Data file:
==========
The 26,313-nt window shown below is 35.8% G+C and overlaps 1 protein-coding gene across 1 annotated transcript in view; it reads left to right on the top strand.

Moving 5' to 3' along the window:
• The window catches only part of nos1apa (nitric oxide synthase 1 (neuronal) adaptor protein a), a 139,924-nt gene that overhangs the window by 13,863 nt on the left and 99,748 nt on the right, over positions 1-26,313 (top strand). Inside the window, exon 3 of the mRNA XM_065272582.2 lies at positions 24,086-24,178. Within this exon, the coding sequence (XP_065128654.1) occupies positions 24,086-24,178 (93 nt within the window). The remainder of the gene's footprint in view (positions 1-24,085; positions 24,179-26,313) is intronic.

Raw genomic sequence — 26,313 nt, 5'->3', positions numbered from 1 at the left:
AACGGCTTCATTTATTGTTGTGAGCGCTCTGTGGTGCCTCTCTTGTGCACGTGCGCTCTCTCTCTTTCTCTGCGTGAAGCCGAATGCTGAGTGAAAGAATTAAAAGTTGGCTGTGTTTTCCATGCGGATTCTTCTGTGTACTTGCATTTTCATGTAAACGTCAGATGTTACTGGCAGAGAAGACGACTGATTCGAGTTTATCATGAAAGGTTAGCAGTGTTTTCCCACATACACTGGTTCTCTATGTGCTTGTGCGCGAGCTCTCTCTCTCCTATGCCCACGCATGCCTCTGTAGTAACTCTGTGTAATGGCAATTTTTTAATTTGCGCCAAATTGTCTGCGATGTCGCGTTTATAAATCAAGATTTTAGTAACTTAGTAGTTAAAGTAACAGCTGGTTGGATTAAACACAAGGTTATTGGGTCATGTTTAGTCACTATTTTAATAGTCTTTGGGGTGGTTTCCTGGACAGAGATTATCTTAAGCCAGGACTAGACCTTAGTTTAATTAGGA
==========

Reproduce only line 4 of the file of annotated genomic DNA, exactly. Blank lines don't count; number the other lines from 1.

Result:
Raw genomic sequence — 26,313 nt, 5'->3', positions numbered from 1 at the left: